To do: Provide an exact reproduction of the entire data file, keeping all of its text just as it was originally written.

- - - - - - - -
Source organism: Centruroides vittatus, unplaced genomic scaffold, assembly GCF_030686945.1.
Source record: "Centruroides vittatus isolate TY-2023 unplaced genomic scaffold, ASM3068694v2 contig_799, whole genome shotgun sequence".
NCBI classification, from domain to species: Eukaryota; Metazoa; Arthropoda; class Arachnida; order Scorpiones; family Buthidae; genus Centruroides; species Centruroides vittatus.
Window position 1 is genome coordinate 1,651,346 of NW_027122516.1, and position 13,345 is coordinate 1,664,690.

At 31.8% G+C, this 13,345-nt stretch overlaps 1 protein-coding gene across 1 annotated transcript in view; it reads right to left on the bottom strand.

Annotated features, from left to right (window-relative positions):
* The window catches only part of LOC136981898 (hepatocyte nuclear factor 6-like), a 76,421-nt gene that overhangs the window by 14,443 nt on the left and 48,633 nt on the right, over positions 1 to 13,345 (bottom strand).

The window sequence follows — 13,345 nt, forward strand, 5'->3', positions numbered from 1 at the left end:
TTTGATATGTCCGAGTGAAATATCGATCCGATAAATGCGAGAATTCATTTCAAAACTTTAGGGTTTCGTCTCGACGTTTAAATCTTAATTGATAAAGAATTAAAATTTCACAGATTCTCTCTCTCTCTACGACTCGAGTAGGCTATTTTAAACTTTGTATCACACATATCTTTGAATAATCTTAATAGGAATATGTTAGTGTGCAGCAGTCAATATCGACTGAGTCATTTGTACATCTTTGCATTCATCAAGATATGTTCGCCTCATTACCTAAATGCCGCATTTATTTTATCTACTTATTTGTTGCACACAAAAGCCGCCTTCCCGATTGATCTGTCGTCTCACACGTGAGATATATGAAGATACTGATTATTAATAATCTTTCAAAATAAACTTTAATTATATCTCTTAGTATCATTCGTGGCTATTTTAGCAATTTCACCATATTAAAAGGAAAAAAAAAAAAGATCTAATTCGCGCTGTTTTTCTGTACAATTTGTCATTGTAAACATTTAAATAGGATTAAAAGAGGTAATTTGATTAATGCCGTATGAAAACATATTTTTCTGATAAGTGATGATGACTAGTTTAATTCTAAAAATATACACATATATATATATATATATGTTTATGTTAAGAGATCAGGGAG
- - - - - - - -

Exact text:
Source organism: Centruroides vittatus, unplaced genomic scaffold, assembly GCF_030686945.1.
Source record: "Centruroides vittatus isolate TY-2023 unplaced genomic scaffold, ASM3068694v2 contig_799, whole genome shotgun sequence".
NCBI classification, from domain to species: Eukaryota; Metazoa; Arthropoda; class Arachnida; order Scorpiones; family Buthidae; genus Centruroides; species Centruroides vittatus.
Window position 1 is genome coordinate 1,651,346 of NW_027122516.1, and position 13,345 is coordinate 1,664,690.

At 31.8% G+C, this 13,345-nt stretch overlaps 1 protein-coding gene across 1 annotated transcript in view; it reads right to left on the bottom strand.

Annotated features, from left to right (window-relative positions):
* The window catches only part of LOC136981898 (hepatocyte nuclear factor 6-like), a 76,421-nt gene that overhangs the window by 14,443 nt on the left and 48,633 nt on the right, over positions 1 to 13,345 (bottom strand).

The window sequence follows — 13,345 nt, forward strand, 5'->3', positions numbered from 1 at the left end:
TTTGATATGTCCGAGTGAAATATCGATCCGATAAATGCGAGAATTCATTTCAAAACTTTAGGGTTTCGTCTCGACGTTTAAATCTTAATTGATAAAGAATTAAAATTTCACAGATTCTCTCTCTCTCTACGACTCGAGTAGGCTATTTTAAACTTTGTATCACACATATCTTTGAATAATCTTAATAGGAATATGTTAGTGTGCAGCAGTCAATATCGACTGAGTCATTTGTACATCTTTGCATTCATCAAGATATGTTCGCCTCATTACCTAAATGCCGCATTTATTTTATCTACTTATTTGTTGCACACAAAAGCCGCCTTCCCGATTGATCTGTCGTCTCACACGTGAGATATATGAAGATACTGATTATTAATAATCTTTCAAAATAAACTTTAATTATATCTCTTAGTATCATTCGTGGCTATTTTAGCAATTTCACCATATTAAAAGGAAAAAAAAAAAAGATCTAATTCGCGCTGTTTTTCTGTACAATTTGTCATTGTAAACATTTAAATAGGATTAAAAGAGGTAATTTGATTAATGCCGTATGAAAACATATTTTTCTGATAAGTGATGATGACTAGTTTAATTCTAAAAATATACACATATATATATATATATATGTTTATGTTAAGAGATCAGGGAG